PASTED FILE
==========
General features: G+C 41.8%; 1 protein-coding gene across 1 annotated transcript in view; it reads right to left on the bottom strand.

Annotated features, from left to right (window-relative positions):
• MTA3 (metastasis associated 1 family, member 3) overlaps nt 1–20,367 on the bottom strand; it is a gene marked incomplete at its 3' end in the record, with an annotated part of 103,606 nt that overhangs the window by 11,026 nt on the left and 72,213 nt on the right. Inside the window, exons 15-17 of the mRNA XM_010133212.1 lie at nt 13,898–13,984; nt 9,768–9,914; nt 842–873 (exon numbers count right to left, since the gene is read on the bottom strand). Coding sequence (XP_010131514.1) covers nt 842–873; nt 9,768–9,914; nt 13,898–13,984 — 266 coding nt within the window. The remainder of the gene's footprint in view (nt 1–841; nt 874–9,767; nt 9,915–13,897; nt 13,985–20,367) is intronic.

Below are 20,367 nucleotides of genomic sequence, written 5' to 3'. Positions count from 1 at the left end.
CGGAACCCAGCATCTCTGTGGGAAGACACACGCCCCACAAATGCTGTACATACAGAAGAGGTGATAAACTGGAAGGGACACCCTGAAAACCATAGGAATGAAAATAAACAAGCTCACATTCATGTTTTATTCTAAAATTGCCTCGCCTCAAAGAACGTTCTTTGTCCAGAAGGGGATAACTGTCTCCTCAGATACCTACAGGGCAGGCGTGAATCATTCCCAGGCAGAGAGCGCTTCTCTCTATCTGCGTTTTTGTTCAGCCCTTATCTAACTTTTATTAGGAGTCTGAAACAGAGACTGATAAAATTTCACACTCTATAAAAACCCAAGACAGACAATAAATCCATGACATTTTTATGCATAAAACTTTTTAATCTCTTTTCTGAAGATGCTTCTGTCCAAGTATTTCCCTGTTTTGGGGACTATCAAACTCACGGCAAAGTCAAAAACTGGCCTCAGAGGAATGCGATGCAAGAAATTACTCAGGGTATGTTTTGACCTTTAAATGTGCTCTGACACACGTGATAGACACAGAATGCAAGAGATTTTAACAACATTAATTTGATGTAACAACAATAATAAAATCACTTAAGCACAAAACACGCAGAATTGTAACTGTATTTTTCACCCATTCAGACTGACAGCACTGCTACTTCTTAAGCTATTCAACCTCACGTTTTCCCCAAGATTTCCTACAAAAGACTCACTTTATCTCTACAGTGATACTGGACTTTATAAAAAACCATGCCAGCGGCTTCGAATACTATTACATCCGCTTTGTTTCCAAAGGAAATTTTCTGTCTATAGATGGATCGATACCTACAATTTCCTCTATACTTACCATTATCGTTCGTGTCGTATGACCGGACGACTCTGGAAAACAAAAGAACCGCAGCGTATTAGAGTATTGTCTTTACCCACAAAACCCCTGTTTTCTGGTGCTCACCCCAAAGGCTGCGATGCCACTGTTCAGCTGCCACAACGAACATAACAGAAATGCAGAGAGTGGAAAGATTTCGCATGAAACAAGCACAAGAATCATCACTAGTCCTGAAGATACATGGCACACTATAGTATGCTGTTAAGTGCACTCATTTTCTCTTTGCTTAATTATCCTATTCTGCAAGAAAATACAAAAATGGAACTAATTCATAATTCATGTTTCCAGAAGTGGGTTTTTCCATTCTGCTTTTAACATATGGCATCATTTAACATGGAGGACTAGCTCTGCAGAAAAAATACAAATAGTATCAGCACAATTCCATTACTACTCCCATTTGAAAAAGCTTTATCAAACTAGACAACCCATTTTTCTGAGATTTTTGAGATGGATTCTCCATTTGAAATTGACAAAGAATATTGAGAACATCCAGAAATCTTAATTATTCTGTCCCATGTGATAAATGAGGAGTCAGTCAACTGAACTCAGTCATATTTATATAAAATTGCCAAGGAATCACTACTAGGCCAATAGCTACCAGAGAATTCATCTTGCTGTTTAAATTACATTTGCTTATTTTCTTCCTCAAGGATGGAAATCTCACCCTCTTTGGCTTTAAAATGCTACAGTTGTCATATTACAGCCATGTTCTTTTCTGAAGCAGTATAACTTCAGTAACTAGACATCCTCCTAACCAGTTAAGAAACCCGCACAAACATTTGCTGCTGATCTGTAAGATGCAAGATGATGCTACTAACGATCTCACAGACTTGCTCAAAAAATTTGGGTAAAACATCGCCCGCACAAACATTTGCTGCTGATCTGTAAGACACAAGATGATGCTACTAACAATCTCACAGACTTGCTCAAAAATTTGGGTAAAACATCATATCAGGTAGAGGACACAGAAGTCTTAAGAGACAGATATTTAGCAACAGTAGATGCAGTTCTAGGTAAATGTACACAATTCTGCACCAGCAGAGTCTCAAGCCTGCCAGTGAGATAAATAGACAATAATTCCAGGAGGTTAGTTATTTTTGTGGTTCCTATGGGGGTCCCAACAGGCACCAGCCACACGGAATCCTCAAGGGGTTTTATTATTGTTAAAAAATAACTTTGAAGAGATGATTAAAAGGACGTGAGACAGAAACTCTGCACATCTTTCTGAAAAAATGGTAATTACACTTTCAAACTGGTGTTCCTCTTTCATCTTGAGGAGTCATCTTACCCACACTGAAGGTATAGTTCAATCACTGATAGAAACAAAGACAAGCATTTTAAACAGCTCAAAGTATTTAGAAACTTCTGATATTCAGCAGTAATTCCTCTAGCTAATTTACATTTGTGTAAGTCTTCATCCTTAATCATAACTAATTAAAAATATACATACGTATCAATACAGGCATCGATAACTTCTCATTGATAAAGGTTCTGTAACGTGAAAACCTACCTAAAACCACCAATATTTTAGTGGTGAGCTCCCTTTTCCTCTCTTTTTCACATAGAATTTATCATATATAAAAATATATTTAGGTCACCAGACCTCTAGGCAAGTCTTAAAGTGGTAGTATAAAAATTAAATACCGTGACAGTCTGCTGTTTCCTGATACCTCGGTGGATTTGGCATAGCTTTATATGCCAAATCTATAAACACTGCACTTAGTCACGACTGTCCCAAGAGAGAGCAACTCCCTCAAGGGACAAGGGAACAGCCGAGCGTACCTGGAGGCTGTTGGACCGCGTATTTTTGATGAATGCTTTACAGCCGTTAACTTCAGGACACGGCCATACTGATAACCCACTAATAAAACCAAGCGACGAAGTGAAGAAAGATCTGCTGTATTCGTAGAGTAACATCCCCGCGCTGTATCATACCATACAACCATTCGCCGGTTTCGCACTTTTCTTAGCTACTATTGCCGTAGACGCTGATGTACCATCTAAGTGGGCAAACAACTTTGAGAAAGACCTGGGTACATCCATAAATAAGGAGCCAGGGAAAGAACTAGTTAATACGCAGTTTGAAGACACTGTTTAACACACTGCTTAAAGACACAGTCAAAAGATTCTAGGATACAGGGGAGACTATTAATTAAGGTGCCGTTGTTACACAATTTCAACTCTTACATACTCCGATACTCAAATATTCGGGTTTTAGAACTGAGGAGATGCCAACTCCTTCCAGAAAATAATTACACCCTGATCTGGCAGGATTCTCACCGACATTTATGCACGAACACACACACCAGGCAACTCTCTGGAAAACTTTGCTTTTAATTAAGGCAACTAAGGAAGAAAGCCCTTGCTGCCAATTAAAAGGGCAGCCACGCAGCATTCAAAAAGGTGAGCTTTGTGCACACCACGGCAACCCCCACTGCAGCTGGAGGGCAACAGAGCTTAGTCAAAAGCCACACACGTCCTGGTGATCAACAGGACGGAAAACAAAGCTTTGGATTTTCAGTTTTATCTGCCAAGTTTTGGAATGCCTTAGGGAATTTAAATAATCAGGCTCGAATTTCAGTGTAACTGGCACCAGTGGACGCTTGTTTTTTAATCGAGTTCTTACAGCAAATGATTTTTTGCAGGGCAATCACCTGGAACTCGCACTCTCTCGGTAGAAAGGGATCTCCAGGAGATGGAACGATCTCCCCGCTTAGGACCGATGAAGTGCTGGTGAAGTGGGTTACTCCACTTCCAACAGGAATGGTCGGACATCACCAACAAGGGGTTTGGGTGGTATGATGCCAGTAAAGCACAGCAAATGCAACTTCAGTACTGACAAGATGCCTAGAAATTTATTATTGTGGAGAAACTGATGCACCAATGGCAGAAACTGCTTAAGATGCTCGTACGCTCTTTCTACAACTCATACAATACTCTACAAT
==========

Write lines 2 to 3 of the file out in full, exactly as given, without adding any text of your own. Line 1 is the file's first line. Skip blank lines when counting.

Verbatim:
Annotated features, from left to right (window-relative positions):
• MTA3 (metastasis associated 1 family, member 3) overlaps nt 1–20,367 on the bottom strand; it is a gene marked incomplete at its 3' end in the record, with an annotated part of 103,606 nt that overhangs the window by 11,026 nt on the left and 72,213 nt on the right. Inside the window, exons 15-17 of the mRNA XM_010133212.1 lie at nt 13,898–13,984; nt 9,768–9,914; nt 842–873 (exon numbers count right to left, since the gene is read on the bottom strand). Coding sequence (XP_010131514.1) covers nt 842–873; nt 9,768–9,914; nt 13,898–13,984 — 266 coding nt within the window. The remainder of the gene's footprint in view (nt 1–841; nt 874–9,767; nt 9,915–13,897; nt 13,985–20,367) is intronic.